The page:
HomePublicationBurbankBUSD Evaluating Hybrid, Distance Learning Models for Fall

BUSD Evaluating Hybrid, Distance Learning Models for Fall

The COVID-19 pandemic has made planning ahead difficult in every industry, but instruction in the 2020-21 school year is starting to come into focus.
Burbank Unified School District Superintendent Matt Hill responded to public comments during Thursday’s virtual board meeting with a clearer vision of how students will be attending class in the fall.
Students will be given the option of continuing distance learning or a hybrid option that would include in-person instruction. However, details are still being discussed by the reopening committee, which is expected to present a framework in July.
The constant health updates and mandates by Los Angeles County and the state have made the process a difficult one, according to Hill, who was recently on a conference call with a L.A. County Department of Health official. The superintendent said county officials collected data from the World Health Organization, Centers for Disease Control and the State Department to come up with health orders.
“This is a challenging time and people are pushing; they want to go faster,” Hill said. “We understand and agree. … I want to share that as a school district in L.A. County, we cannot act alone. We must follow these health orders.
“We are using the guidelines to help create our plans but we can’t come up with a final plan until we have the orders. I wanted to clarify that because people have been asking, ‘Why can’t you just tell us what you’re doing? What are you going to do with masks? What are you going to do with social distancing? What’s it going to look like? Why can’t we have all students back in class?’”
Most of the questions can be answered with health orders from government officials, including Gov. Gavin Newsom’s order on Thursday for all Californians to wear face masks when in public.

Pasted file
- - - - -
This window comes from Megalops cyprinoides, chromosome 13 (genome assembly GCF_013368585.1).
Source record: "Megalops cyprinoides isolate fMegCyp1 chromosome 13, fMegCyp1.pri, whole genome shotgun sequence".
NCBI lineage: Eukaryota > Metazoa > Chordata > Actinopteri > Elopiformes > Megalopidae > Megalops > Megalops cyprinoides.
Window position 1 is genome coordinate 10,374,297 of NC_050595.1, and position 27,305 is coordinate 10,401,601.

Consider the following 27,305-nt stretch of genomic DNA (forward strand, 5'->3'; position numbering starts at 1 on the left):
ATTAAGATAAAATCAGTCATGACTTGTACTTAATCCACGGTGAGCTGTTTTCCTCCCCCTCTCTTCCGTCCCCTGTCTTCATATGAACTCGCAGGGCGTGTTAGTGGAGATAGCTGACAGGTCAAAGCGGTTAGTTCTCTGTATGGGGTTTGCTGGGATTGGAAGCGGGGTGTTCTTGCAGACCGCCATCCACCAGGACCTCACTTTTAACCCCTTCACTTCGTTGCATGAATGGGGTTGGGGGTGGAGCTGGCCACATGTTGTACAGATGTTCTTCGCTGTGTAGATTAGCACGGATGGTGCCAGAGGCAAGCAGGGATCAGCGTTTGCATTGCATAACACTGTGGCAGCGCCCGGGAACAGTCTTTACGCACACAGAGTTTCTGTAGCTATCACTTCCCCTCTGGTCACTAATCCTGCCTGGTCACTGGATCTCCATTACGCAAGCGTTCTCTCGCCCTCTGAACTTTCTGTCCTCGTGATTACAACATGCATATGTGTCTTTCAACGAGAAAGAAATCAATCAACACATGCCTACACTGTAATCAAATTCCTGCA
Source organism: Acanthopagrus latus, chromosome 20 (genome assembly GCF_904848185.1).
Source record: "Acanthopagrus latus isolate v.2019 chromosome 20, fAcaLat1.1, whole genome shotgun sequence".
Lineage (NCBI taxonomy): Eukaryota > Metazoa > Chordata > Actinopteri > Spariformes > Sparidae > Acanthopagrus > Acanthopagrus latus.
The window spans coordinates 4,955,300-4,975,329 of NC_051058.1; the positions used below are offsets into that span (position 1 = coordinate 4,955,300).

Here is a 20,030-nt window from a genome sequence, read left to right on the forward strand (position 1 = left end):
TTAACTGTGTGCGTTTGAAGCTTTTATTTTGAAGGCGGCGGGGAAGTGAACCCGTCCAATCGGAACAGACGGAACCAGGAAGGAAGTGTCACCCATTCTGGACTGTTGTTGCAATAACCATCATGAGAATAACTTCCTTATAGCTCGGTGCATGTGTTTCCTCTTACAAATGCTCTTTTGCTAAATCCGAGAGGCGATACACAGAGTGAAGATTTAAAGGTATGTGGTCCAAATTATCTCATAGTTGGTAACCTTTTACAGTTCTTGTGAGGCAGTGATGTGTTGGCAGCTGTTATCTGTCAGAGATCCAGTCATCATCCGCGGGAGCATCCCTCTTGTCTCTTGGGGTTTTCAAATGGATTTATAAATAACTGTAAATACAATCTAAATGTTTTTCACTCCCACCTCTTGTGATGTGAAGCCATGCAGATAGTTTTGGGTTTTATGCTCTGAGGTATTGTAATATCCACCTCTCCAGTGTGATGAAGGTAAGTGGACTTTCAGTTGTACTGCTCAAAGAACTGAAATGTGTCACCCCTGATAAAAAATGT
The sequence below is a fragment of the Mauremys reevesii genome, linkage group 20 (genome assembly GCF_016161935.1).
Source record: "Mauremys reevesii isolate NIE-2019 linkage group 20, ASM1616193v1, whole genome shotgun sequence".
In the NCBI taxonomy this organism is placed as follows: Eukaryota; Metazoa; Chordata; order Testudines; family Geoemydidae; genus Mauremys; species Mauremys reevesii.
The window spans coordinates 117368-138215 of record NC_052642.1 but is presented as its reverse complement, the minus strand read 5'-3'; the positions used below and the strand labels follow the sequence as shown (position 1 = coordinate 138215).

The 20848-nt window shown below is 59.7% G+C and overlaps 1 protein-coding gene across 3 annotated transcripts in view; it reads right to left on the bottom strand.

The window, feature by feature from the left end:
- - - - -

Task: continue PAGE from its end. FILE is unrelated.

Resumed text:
“We’ve already had inclinations that for schools, that means students over the age of 2 and all adults will have to wear a mask,” Hill stated. “That’s why we’re giving the option of complete distance learning at home for families who don’t think their children will want to wear a mask or don’t feel safe to return. That’s one option we’re developing.”
The other possible choice students can opt for is the hybrid model that allows students to go back to campus — either in the morning or afternoon — Monday through Thursday and do some independent learning at home “built upon face-to-face instruction.”
No decision is final at the moment because the committee is still surveying teachers, students, parents and guardians, and staff regarding each model. Students will not be locked “into one model or the other.”
Hill added he received feedback from parents who prefer full-day instruction but shot down that idea because of health mandates.
“With social distancing, which is most likely going to be in the order, you cannot fit 24-36 students in the classroom,” he stated. “You have to have distance. We don’t have enough classrooms or teachers to be able to provide that.”
Fridays will be used as a day for teachers to prepare instruction for the upcoming week.
“The amount of work for teachers to teach half their class in two sessions and prepare for the at-home learning is immense,” Hill said, “and we want to make sure it’s rigorous, robust and teachers can plan, collaborate and give your students the quality of education you expect out of Burbank Unified.”
The district’s “crisis model” from the spring received backlash from many parents because of the grading policy of credit/no credit implemented. The superintendent assured students and the community that they heard their voices and will have letter grades in the fall.
One major issue for parents is the lack of child care in Burbank, and staff are addressing it by working with city officials and local partners.
“We understand this model creates child-care challenges,” Hill wrote in his weekly update on Thursday. “We are working with our city and nonprofit partners to identify ways to mitigate child-care needs. More information will be forthcoming.”
Hill encouraged families to continue sending feedback and to participate in the survey sent by his office.


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